Indeed, your class secretary was traveling with President Bill Clinton once and had press pool duty at a state dinner in Athens. Andonis saw me on a riser outside the room, beckoned me in and soon waved over George. We trafficked in nostalgia until security buttonholed me just as Clinton and First Lady Hillary Clinton were entering, prompting Mrs. Clinton to raise her eyebrows and wonder, "Jim, what are you doing in here?"
Well, it's those ties that bind, and that are manifested in other ways, apparently even in Boston parking lots.
Rob Skovgard, a divorce lawyer in Stamford, Connecticut, was a chum of Andonis and learned pithy Greek phrases from him. He used several recently during a sharp disagreement in a Boston parking lot with the apparent Greek owner. "They guy was impressed, surprised, and backed off," said Rob.
For sure, there is a certain cognitive dissonance, as so many of us lead our comparatively tranquil lives and view the deadly serious events in Greece with their continent-wide ramifications. The dorm room joshing of yesteryear seems so far away, even quaint.
Like your class secretary, Rogawski is taken with how George looks pretty bald, pretty gray, and distinctly beleaguered. "But, then, I guess most of us had hair that was in better shape in those days," he says.
And most of us don't quite know that sort of pressure or need submit to international scrutiny, including outright ridicule and caricature.
Well, we truly wish George, Andonis, and their families best wishes in trying times. And let's hope that, when it comes to what Sports Illustrated calls the Biggest Little Football Game in America, they'll be on the same page Saturday; rooting for our Lord Jeffs against arch-rival Williams.
Oh, deadline for the next edition of the class notes is November 23. If you can top Andonis and George as far as news, I'd be grateful! Cheers, Jim.
“Here is what I would like for you to know: In America, it is traditional to destroy the black body—it is heritage.”
Last Sunday the host of a popular news show asked me what it meant to lose my body. The host was broadcasting from Washington, D.C., and I was seated in a remote studio on the Far West Side of Manhattan. A satellite closed the miles between us, but no machinery could close the gap between her world and the world for which I had been summoned to speak. When the host asked me about my body, her face faded from the screen, and was replaced by a scroll of words, written by me earlier that week.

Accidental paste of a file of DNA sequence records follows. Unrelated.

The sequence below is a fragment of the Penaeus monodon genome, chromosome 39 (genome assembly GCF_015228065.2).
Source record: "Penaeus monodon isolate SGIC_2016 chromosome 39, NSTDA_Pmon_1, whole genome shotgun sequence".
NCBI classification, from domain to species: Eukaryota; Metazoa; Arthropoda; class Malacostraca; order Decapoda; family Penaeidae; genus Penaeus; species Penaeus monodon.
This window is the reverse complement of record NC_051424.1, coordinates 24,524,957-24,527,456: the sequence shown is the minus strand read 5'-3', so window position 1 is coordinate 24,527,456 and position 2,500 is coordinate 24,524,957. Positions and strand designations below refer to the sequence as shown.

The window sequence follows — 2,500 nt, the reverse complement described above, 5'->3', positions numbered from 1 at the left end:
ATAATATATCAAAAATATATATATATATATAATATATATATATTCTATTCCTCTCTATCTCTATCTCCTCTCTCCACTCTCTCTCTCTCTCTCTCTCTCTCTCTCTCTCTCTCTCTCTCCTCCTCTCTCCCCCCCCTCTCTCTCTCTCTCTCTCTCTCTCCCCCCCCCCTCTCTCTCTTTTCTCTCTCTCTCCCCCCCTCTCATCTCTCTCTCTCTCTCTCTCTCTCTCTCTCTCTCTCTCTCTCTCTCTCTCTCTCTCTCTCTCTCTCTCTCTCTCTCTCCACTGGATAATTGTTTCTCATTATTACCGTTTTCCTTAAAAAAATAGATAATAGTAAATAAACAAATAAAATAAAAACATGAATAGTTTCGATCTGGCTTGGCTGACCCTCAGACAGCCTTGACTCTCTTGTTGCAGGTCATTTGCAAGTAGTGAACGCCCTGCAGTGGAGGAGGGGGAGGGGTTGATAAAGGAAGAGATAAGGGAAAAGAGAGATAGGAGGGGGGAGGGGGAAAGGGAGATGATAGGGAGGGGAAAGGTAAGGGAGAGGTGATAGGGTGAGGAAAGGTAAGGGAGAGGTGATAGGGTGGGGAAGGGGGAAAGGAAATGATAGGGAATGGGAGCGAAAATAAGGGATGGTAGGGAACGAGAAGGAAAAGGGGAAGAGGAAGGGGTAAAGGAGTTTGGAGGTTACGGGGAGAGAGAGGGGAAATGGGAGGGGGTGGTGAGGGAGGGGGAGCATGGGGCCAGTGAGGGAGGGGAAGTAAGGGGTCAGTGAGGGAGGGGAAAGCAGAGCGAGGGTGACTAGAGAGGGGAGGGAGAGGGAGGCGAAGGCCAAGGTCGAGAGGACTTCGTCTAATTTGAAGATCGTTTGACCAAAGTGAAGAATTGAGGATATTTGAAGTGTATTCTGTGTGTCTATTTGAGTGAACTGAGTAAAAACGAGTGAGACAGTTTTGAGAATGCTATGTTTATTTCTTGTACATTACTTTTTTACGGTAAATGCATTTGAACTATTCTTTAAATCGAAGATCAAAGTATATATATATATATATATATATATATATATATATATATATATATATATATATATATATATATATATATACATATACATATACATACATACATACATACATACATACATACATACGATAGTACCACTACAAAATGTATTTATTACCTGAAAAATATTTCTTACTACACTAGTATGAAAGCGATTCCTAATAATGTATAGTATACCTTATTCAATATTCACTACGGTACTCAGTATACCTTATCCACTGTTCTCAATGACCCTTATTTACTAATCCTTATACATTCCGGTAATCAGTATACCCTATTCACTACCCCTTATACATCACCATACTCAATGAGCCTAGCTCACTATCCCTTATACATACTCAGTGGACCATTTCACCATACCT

The host read these words for the audience, and when she finished she turned to the subject of my body, although she did not mention it specifically. But by now I am accustomed to intelligent people asking about the condition of my body without realizing the nature of their request. Specifically, the host wished to know why I felt that white America’s progress, or rather the progress of those Americans who believe that they are white, was built on looting and violence. Hearing this, I felt an old and indistinct sadness well up in me. The answer to this question is the record of the believers themselves. The answer is American history.
In 1992, the neuroscientist Richard Davidson got a challenge from the Dalai Lama. By that point, he’d spent his career asking why people respond to, in his words, “life’s slings and arrows” in different ways. Why are some people more resilient than others in the face of tragedy? And is resilience something you can gain through practice?
The Dalai Lama had a different question for Davidson when he visited the Tibetan Buddhist spiritual leader at his residence in Dharamsala, India. “He said: ‘You’ve been using the tools of modern neuroscience to study depression, and anxiety, and fear. Why can’t you use those same tools to study kindness and compassion?’ … I did not have a very good answer. I said it was hard.”
The Islamic State is no mere collection of psychopaths. It is a religious group with carefully considered beliefs, among them that it is a key agent of the coming apocalypse. Here’s what that means for its strategy—and for how to stop it.
What is the Islamic State?
Where did it come from, and what are its intentions? The simplicity of these questions can be deceiving, and few Western leaders seem to know the answers. In December, The New York Times published confidential comments by Major General Michael K. Nagata, the Special Operations commander for the United States in the Middle East, admitting that he had hardly begun figuring out the Islamic State’s appeal. “We have not defeated the idea,” he said. “We do not even understand the idea.” In the past year, President Obama has referred to the Islamic State, variously, as “not Islamic” and as al-Qaeda’s “jayvee team,” statements that reflected confusion about the group, and may have contributed to significant strategic errors.
New data shows that students whose parents make less money pursue more “useful” subjects, such as math or physics.
In 1780, John Adams wrote a letter to his wife, Abigail, in which he laid out his plans for what his children and grandchildren would devote their lives to. Having himself taken the time to master “Politicks and War,” two revolutionary necessities, Adams hoped his children would go into disciplines that promoted nation-building, such as “mathematicks,” “navigation,” and “commerce.” His plan was that in turn, those practical subjects would give his children’s children room “to study painting, poetry, musick, architecture, statuary, tapestry, and porcelaine.”